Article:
Prostate and Disease

Worldwide, Prostate cancer is the second most common cause of cancer and the sixth leading cause of cancer death among men. Cancer of the prostate has become a major health problem in industrialized world and the same is being reflected in India as its economy grows possibly due to changed lifestyles or increased migration of the rural section to the urban.
It is said if the current trend continues this cancer will become a far greater public health problem in the future. Delhi Cancer registry shows cancer of the prostate is the second most frequently diagnosed cancer among men in Delhi accounting for about 6.78% of all malignancies.

What and where is the prostate gland?

This is a funnel shaped gland weighing about 30 grams in an adult male. It surrounds the junction of urinary bladder to urethra. It has an outer and inner zone. Cancers mainly arise from the outer zone whereas enlargements occur mainly in the inner zone.

Role of prostate gland

Not known for sure but the prostatic secretions add to the sperm so appear to be nutritional to the same.

Diseases of prostate gland

  • Benign Prostate Hyperplasia

Commonest is an enlargement called prostatic hypertrophy. The gland steadily enlarges in men after 40 years and in most the problem gets problematic when this gland begins to obstruct the passage of urine! It is increases to the sizeof a walnut at 40yrs and to a lemon size by 60 years. Benign prostatic hyperplasia is the commonest urologic disorder in men.

Symptoms of BPH

  • Trouble starting a urine stream or making more than a dribble
  • Passing urine often, especially at night
  • Feeling that the bladder has not fully emptied
  • A strong or sudden urge to pass urine
  • Weak or slow urine stream
  • Stopping and starting again several times while passing urine
  • Pushing or straining to begin passing urine

Neglect of enlarged gland can eventually lead to obstruction of urine (may need cathetrization) and even renal failure as the obstruction increases.

TREATMENT

Treatment is medical (decreases size of gland and relaxes the urinary bladder sphincter to relieve obstruction) and surgical (removal of chips of prostate gland –TURP- in order to decrease obstruction, even lasers maybe used). These are provided by the urologist. The tissue removed at surgery MUST be examined by a pathologist to check if there is any cancer in the tissue removed although possibility of the same are usually remote.

Conservative with watchful waiting
Maybe resorted to if symptoms are not bothersome. Should carry out annual checks.

  • Prostatitis.

It is bacterial/ fungal/ tuberculous infection of the gland and is usually associated with urinary tract infection. This condition is treated medically by antibiotics by a urologist.

Symptoms of prostatitis

  • Trouble passing urine
  • A burning or stinging feeling or pain when passing urine
  • Strong, frequent urge to pass urine, even when there is only a small amount of urine
  • Chills and high fever
  • Low back pain or body aches
  • Pain low in the belly, groin, or behind the scrotum
  • Rectal pressure or pain
  • Urethral discharge with bowel movements
  • Genital and rectal throbbing
  • Sexual problems and loss of sex drive
  • Painful ejaculation (sexual climax)

Tests such as `digital rectal exam’(DRE) and a urine test, can be done to see if you have prostatitis. Correct diagnosis of your exact type of prostatitis is key to getting the best treatment.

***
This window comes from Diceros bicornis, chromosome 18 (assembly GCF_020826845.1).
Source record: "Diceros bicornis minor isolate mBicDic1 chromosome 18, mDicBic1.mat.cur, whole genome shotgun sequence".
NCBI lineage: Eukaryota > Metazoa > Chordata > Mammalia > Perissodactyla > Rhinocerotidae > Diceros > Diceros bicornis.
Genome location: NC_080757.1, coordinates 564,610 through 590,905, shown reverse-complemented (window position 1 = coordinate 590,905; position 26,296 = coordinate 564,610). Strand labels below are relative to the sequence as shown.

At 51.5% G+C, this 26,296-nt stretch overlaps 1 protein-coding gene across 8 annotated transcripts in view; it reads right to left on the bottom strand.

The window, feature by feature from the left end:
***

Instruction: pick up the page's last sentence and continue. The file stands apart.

3. Cancer of the Prostate

Although cancer of prostate is rising, this cancer has an excellent 5 yr survival rates if on treatment.
Prostate cancer means that the glands begin to proliferate and infiterate the stroma of the gland; eventually could lead to spread beyond the gland especially the lower spine.

Of note is that Prostate cancer tends to grow slowly as compared to other cancers. Cell changes may begin 10, 20, or even 30 years before a tumor gets big enough to cause symptoms. By the time symptoms appear, the cancer may already be advanced.

By age 50, very few men have symptoms of prostate cancer, yet some precancerous or cancer cells may be present. More than 50 % of men in some countries especially America have cancer in their prostate by 80 years. We do not have the figures for India. In India most men suffer from other diseases and succumb to them before the prostate lesion is identified!

Symptoms of Prostate Cancer

  • Trouble passing urine
  • Frequent urge to pass urine, especially at night
  • Weak or interrupted urine stream
  • Pain or burning when passing urine
  • Blood in the urine or semen
  • Painful ejaculation
  • Nagging pain in the back, hips, or pelvis

Spread
Prostate cancer spreads most commonly to bones especially lower spine. Therefore back pain inolder men needs to be taken seriously.

Risk Factors For Prostate Cancer

  • Age. Men older than 50 yrs.
  • Family history. Men whose fathers or brothers have had prostate cancer have a 2 to 3 times higher risk of prostate cancer than men who do not have a family history of the disease. Prostate cancer risk also appears to be slightly higher for men from families with a history of breast cancer.
  • Diet. The risk of prostate cancer may be higher for men who eat high-fat diets.

Screening for Prostate Cancer

Screening means testing for cancer before you have any symptoms. A screening test may help find cancer at an early stage, when it is less likely to have spread and may be easier to treat. By the time symptoms appear, the cancer may have started to spread.
The most useful screening tests are those that have been proven to lower a person’s risk of dying from cancer. Doctors do not yet know whether prostate cancer screening lowers the risk of dying from prostate cancer. Therefore, large research studies, with thousands of men, are now going on to study prostate cancer screening. The National Cancer Institute is studying the combination of PSA testing and DRE as a way to get more accurate results.